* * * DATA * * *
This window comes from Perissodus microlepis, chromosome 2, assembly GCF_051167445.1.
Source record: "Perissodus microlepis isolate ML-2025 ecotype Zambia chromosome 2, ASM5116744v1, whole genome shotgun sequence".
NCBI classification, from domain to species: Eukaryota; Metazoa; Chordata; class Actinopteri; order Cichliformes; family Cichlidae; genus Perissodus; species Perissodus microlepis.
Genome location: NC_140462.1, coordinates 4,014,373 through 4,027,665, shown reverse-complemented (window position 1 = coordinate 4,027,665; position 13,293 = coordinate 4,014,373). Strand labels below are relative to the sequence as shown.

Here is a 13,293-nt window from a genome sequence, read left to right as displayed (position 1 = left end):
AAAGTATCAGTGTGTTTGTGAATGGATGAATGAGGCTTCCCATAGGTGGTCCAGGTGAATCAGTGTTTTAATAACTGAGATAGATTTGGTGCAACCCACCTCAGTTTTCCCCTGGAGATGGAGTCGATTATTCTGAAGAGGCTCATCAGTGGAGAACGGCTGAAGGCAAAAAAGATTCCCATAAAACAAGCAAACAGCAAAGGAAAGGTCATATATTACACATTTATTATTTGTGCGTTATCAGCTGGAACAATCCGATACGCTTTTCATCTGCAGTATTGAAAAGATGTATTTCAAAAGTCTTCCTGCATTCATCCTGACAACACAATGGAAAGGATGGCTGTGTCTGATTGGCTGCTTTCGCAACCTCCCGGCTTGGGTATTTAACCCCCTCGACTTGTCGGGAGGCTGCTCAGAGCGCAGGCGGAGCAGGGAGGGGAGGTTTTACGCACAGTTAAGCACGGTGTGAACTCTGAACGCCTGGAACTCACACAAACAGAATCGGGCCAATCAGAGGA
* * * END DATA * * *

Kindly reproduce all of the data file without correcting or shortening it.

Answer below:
This window comes from Perissodus microlepis, chromosome 2, assembly GCF_051167445.1.
Source record: "Perissodus microlepis isolate ML-2025 ecotype Zambia chromosome 2, ASM5116744v1, whole genome shotgun sequence".
NCBI classification, from domain to species: Eukaryota; Metazoa; Chordata; class Actinopteri; order Cichliformes; family Cichlidae; genus Perissodus; species Perissodus microlepis.
Genome location: NC_140462.1, coordinates 4,014,373 through 4,027,665, shown reverse-complemented (window position 1 = coordinate 4,027,665; position 13,293 = coordinate 4,014,373). Strand labels below are relative to the sequence as shown.

Here is a 13,293-nt window from a genome sequence, read left to right as displayed (position 1 = left end):
AAAGTATCAGTGTGTTTGTGAATGGATGAATGAGGCTTCCCATAGGTGGTCCAGGTGAATCAGTGTTTTAATAACTGAGATAGATTTGGTGCAACCCACCTCAGTTTTCCCCTGGAGATGGAGTCGATTATTCTGAAGAGGCTCATCAGTGGAGAACGGCTGAAGGCAAAAAAGATTCCCATAAAACAAGCAAACAGCAAAGGAAAGGTCATATATTACACATTTATTATTTGTGCGTTATCAGCTGGAACAATCCGATACGCTTTTCATCTGCAGTATTGAAAAGATGTATTTCAAAAGTCTTCCTGCATTCATCCTGACAACACAATGGAAAGGATGGCTGTGTCTGATTGGCTGCTTTCGCAACCTCCCGGCTTGGGTATTTAACCCCCTCGACTTGTCGGGAGGCTGCTCAGAGCGCAGGCGGAGCAGGGAGGGGAGGTTTTACGCACAGTTAAGCACGGTGTGAACTCTGAACGCCTGGAACTCACACAAACAGAATCGGGCCAATCAGAGGA